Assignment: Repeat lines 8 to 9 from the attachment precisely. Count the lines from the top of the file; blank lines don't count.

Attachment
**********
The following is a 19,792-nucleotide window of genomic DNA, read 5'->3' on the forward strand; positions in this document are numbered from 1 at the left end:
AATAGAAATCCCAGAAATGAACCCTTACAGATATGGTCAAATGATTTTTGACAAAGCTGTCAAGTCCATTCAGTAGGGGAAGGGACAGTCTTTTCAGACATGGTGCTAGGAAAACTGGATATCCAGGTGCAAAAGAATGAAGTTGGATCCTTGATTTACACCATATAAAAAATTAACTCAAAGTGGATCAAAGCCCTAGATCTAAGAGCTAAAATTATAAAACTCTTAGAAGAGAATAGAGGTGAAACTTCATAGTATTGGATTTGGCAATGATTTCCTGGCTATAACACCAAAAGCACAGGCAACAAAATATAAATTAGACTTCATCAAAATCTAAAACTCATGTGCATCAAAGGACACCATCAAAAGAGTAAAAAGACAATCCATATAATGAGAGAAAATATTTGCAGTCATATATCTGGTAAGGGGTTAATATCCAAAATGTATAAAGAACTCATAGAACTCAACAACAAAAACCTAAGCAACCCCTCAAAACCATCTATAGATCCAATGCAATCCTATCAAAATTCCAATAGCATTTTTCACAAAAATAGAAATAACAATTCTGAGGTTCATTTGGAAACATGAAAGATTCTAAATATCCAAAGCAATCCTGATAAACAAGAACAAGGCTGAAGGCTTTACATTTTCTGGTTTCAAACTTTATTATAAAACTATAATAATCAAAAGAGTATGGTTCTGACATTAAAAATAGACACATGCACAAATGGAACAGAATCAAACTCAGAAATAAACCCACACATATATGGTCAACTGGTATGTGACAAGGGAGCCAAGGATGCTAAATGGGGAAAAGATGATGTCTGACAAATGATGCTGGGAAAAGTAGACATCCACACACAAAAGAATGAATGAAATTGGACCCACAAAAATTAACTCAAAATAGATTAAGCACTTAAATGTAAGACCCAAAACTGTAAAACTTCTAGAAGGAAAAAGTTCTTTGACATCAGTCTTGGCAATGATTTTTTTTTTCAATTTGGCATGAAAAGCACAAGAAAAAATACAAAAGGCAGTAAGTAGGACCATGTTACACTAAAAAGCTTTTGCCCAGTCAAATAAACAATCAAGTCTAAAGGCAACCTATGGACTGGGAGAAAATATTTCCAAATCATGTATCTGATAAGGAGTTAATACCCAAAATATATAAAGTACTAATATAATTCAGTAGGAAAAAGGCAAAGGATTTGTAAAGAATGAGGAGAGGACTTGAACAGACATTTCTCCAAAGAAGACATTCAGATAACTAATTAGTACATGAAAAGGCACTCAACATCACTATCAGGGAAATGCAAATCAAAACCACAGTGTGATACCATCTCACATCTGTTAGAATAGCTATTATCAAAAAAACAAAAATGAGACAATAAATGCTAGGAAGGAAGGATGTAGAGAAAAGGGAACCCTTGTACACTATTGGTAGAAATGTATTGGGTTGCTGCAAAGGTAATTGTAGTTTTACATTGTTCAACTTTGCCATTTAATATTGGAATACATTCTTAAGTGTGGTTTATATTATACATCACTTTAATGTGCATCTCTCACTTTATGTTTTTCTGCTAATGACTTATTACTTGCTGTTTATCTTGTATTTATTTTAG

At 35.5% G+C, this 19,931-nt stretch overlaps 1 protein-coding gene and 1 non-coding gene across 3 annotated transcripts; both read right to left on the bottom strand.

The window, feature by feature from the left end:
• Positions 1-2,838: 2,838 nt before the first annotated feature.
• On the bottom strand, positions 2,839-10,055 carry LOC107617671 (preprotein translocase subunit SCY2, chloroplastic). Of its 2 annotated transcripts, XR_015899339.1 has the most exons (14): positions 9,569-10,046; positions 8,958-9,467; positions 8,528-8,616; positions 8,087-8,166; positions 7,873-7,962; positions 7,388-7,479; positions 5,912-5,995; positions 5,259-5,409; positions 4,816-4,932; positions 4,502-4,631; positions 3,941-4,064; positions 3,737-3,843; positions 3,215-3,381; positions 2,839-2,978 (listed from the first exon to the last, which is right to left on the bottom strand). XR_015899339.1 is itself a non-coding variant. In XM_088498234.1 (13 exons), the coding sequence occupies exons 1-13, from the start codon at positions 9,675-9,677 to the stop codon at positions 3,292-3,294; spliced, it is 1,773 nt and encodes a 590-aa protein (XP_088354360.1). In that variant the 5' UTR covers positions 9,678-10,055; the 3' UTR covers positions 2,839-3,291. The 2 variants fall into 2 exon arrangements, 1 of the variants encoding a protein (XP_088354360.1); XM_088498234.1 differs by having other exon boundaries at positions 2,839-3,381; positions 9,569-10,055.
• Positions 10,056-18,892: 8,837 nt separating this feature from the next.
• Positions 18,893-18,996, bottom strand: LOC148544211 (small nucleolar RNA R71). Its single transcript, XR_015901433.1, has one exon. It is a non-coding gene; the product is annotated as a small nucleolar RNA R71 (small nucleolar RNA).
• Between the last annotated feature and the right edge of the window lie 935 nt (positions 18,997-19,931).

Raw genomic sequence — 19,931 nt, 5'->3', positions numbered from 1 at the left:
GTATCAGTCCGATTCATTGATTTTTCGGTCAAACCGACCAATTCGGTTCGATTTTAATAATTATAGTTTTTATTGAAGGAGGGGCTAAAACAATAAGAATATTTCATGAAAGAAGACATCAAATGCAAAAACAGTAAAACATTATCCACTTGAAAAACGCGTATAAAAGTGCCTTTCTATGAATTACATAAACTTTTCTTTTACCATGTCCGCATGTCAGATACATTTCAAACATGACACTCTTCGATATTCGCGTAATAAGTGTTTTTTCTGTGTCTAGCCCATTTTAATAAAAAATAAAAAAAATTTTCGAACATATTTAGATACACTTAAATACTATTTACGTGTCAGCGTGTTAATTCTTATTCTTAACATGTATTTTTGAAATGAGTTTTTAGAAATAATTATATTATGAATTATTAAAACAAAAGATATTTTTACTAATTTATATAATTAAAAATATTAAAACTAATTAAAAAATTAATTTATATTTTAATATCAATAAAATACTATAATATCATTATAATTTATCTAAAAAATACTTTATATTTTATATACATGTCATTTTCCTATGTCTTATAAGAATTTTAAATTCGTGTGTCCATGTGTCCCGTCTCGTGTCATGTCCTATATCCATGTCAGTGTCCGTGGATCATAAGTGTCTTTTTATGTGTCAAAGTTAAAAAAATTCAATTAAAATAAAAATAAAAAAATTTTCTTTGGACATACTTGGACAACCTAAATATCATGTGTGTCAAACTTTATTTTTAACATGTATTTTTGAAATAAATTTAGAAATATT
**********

• Positions 18,893-18,996, bottom strand: LOC148544211 (small nucleolar RNA R71). Its single transcript, XR_015901433.1, has one exon. It is a non-coding gene; the product is annotated as a small nucleolar RNA R71 (small nucleolar RNA).
• Between the last annotated feature and the right edge of the window lie 935 nt (positions 18,997-19,931).